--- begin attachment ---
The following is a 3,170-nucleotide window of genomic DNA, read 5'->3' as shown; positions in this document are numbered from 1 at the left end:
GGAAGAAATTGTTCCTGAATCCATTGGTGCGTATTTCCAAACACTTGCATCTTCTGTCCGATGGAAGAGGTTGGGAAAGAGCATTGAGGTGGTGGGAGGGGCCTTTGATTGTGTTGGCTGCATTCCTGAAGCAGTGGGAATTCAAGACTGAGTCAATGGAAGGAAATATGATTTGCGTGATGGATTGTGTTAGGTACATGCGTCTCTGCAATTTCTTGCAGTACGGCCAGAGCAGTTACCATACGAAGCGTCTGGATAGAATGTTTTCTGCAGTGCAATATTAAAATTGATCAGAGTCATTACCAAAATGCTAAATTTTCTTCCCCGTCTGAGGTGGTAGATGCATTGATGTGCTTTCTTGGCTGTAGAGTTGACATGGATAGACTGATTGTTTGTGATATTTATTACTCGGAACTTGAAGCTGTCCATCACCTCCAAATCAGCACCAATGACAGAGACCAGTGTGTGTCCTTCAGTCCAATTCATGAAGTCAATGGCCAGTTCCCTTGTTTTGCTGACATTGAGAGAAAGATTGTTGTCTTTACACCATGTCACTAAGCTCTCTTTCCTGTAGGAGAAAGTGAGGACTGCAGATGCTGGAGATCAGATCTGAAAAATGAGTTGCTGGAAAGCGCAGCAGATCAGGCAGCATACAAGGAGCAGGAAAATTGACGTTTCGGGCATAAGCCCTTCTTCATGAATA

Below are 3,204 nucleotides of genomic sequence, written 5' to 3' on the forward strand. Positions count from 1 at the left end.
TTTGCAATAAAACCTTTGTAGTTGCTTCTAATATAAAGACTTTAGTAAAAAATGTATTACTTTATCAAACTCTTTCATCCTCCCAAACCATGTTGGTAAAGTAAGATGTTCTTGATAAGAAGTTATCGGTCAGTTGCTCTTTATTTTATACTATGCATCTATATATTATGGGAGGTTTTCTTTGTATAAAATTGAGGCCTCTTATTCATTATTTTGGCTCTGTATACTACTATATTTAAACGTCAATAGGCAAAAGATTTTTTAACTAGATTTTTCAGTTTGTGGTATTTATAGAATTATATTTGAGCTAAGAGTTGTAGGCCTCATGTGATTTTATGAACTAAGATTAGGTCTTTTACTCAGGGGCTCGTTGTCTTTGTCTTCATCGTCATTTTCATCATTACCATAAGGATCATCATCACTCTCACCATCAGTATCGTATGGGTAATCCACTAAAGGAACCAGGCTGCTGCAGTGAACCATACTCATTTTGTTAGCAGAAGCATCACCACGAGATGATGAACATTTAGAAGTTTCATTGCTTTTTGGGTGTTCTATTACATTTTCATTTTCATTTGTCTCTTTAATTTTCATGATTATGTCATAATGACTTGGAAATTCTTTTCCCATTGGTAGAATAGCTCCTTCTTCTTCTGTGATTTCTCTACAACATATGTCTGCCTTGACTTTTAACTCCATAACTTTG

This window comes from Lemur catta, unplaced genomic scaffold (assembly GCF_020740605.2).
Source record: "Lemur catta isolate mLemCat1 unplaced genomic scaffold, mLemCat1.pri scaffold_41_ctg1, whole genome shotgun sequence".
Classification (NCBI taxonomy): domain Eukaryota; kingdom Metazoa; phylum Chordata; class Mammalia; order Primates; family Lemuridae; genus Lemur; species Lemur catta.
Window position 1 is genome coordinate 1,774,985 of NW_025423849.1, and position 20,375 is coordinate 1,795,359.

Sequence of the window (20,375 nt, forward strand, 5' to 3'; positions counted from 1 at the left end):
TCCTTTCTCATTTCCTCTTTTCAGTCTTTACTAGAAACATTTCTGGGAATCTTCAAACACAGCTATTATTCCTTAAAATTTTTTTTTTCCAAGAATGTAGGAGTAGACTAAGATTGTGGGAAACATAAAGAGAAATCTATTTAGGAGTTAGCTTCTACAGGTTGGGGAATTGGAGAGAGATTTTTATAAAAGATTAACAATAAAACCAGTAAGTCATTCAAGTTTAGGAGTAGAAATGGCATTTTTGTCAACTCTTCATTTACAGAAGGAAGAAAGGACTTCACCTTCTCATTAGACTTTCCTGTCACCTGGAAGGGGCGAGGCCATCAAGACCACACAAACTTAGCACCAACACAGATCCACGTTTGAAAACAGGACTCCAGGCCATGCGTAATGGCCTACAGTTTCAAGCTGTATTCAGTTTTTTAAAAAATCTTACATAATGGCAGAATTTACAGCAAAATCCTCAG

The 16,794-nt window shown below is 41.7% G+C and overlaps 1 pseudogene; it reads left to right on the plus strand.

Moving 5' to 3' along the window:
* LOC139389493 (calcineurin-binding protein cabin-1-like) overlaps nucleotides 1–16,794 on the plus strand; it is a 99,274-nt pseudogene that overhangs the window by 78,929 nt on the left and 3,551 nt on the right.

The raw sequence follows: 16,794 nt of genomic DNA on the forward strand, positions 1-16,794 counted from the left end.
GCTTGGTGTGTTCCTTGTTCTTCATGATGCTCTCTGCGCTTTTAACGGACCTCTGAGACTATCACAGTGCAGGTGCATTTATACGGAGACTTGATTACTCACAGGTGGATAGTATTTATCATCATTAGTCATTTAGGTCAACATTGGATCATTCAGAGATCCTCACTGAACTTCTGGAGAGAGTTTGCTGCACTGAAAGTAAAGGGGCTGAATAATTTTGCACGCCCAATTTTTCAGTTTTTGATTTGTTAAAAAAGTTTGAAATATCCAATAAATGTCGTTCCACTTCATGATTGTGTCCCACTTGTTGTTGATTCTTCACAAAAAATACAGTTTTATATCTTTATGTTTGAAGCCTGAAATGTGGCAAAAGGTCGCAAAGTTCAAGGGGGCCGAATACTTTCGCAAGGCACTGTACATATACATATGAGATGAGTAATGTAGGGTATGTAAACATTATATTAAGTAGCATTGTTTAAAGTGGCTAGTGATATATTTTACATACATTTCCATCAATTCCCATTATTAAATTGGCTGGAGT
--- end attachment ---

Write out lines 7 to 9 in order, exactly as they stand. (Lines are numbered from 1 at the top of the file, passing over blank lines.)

Classification (NCBI taxonomy): domain Eukaryota; kingdom Metazoa; phylum Chordata; class Mammalia; order Primates; family Lemuridae; genus Lemur; species Lemur catta.
Window position 1 is genome coordinate 1,774,985 of NW_025423849.1, and position 20,375 is coordinate 1,795,359.

Sequence of the window (20,375 nt, forward strand, 5' to 3'; positions counted from 1 at the left end):